Wednesday, May 25, 2011

I'm continuing my work on a PhD project that I have to present in a few weeks at school titled: "what every NT PhD student should know about the nature and value of Patristic [=Church Fathers] materials for NT Textual Criticism [the science & art of finding the original text].

In my reading, I've come across some great quotes. Here is one by Edgar Goodspeed:

“We have been too much inclined to pass by all this literature and go directly to the NT, as though it existed apart from the contemporary and later Christian literature. And it is true that it was in the books of the NT and in the earliest collections of them-- of the letters of Paul and of the Four Gospels--that the letter and gospel types were first set powerfully before the early Church, while the Revelation & the Acts offered patterns for the apocalypses and acts that were to come. But the development of Christian thought did not stop with the writing of the NT, and though none of these later writers achieved the insight of Paul, the first of its authors, they have something of value to contribute to our understanding of historical Christianity, the development of Christian doctrine, and the extraordinary movement, so largely literary, that in a century and a half after its formation made the NT the religious authority of that ancient world" (A History of Early Christian Literature, 8-9).

This is not to imply that we should read the Apostolic Fathers on equal footing with the NT documents. By no means! Rather, Goodspeed simply notes that we should recognize that the NT is not an isolated corpus of literature in the first century AD! Many letters, gospels, Acts of the apostles, and apocalypses were written. Obviously, our 29 NT books are the only inspired, canonical books but it does prove helpful to know that there are many other documents that existed at the same time that can help us understand the text & wording of the NT documents, the theology of the early Church (most were premillennial!), and the preaching (=kerygma) of the early Church.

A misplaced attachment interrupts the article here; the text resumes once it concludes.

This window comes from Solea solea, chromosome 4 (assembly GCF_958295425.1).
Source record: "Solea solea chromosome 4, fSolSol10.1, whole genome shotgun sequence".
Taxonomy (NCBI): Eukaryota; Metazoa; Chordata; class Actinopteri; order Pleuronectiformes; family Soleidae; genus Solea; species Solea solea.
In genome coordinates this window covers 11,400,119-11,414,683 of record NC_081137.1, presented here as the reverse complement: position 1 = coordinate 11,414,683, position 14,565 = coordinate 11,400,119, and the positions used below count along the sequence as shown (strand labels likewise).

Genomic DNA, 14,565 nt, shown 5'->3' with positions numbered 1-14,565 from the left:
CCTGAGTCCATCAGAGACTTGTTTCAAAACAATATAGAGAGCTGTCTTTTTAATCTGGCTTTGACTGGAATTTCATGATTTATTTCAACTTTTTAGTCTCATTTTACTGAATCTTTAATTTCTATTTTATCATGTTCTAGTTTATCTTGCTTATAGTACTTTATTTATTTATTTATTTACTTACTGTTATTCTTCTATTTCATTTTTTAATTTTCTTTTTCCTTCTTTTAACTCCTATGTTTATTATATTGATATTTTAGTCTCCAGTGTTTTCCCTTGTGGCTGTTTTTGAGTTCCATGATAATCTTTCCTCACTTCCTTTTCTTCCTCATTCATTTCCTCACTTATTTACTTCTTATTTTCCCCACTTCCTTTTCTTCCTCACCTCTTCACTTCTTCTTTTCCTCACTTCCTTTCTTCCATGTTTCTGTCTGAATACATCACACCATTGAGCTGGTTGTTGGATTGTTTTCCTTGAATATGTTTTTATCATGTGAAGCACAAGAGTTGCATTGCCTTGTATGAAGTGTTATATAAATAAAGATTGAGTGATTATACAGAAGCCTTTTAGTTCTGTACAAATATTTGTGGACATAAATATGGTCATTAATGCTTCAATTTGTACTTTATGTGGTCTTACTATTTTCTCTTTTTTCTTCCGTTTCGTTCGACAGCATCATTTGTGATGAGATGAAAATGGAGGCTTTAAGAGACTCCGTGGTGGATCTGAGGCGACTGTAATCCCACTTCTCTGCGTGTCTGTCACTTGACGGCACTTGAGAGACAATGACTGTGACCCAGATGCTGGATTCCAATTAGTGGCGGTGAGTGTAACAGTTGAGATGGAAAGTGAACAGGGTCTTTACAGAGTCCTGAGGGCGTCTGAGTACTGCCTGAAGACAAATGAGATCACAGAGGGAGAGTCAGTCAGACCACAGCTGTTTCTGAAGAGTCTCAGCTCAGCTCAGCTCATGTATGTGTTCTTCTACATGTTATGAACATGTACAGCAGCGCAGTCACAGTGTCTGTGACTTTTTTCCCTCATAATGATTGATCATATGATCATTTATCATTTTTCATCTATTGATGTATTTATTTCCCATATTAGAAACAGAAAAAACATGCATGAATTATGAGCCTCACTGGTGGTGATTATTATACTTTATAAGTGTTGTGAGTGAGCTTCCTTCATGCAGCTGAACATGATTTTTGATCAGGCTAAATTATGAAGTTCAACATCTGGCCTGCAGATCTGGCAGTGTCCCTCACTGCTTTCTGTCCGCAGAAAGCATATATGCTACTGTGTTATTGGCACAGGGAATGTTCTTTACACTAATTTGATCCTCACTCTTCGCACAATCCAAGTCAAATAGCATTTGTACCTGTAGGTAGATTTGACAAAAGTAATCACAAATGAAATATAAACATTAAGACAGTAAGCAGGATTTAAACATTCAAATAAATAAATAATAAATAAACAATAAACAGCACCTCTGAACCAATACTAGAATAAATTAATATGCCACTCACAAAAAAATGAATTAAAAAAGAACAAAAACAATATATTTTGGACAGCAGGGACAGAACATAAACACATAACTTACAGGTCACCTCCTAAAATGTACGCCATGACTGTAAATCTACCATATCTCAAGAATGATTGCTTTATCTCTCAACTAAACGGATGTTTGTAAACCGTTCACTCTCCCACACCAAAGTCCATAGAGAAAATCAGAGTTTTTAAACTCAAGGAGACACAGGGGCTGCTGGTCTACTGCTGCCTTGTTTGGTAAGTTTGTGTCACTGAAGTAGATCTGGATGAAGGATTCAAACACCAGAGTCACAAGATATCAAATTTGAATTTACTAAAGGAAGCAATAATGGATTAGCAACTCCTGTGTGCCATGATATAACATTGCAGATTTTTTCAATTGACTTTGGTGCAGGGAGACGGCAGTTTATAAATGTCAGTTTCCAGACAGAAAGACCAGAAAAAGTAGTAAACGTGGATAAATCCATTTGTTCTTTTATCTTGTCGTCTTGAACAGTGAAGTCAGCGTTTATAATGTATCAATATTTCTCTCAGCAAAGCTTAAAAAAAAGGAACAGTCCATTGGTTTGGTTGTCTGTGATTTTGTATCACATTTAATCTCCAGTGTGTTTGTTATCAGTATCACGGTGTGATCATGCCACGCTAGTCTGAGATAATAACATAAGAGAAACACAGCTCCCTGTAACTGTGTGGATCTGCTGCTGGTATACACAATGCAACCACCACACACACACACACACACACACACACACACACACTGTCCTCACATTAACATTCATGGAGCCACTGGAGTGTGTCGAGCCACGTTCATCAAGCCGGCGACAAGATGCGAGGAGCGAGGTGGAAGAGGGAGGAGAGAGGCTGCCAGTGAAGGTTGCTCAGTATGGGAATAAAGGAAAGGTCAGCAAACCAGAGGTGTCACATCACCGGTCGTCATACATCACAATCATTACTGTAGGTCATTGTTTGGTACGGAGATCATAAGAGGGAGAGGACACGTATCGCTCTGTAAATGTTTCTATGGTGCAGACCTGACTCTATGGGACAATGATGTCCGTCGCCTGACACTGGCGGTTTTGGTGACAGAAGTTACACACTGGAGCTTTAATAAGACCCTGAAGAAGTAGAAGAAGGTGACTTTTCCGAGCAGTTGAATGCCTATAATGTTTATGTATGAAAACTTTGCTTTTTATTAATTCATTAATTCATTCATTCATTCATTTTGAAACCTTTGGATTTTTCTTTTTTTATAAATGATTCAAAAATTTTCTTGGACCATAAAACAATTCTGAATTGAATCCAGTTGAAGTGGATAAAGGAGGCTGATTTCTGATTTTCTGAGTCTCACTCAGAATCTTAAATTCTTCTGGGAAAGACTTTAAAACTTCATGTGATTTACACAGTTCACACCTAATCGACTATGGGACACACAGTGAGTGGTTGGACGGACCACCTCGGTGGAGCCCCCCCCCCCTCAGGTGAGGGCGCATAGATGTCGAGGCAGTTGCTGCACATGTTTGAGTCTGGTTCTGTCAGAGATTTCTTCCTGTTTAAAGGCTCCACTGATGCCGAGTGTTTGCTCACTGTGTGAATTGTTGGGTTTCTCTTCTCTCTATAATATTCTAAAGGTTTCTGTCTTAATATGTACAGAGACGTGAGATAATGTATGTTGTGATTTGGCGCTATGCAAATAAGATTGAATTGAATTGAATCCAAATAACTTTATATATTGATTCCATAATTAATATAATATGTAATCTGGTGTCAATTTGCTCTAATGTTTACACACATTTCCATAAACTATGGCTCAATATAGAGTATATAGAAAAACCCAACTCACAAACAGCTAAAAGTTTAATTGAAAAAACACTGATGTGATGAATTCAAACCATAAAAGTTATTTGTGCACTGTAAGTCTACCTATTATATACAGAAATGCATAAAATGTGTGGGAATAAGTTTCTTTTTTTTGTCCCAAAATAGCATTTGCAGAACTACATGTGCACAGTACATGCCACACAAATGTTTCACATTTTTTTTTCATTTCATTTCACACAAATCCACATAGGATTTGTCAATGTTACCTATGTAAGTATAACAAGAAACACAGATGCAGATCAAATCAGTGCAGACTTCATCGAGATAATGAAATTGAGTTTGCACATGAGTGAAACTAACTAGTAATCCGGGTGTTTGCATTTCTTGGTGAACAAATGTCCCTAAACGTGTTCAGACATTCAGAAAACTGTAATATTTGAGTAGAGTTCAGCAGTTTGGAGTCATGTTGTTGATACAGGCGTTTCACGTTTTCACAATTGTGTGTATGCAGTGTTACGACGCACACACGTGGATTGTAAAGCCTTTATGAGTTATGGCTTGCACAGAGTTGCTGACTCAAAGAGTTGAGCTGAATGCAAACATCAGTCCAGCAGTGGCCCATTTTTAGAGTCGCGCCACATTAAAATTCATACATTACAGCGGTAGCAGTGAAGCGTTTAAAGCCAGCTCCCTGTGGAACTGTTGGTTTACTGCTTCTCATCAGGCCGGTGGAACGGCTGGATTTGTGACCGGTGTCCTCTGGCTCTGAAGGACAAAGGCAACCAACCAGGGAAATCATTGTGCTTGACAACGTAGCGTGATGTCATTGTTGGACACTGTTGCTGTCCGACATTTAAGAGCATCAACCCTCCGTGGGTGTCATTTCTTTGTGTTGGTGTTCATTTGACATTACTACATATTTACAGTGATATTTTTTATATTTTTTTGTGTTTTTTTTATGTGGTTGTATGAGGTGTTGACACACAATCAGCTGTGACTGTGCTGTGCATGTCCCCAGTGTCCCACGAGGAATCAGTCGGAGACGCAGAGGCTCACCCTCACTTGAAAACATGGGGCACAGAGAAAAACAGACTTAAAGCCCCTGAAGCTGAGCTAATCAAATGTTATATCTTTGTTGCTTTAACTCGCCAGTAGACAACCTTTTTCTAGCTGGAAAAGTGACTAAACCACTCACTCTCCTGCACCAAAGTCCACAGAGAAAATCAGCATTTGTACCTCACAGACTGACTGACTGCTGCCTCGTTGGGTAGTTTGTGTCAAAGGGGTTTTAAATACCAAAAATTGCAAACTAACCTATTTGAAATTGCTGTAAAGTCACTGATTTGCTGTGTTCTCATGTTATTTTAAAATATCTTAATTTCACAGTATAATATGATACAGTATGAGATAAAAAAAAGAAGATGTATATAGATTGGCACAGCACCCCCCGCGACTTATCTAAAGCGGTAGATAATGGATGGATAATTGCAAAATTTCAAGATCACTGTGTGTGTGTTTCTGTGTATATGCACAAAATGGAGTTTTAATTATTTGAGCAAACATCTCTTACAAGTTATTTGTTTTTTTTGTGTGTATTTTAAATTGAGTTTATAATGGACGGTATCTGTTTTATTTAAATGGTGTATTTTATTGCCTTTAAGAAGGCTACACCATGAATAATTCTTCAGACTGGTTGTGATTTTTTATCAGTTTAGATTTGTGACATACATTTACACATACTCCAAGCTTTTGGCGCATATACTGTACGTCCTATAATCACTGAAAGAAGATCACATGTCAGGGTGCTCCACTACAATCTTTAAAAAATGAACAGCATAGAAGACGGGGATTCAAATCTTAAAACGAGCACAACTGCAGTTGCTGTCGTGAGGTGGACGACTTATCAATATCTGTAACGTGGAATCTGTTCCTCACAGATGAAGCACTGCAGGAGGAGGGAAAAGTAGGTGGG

It would have been neat to live then! But then again, I'm thankful to live now with the wealth of extant literature available for us to read & study.


Anonymous said...


I love how you can take such scholarly material and make it so easy to understand. I didn't catch the meaning of most of the quote, but your commentary on it really helped to shed light on it!!! :)

Thanks so much for letting us catch a glimpse of the material with which you are reading these days!

-Your wifey

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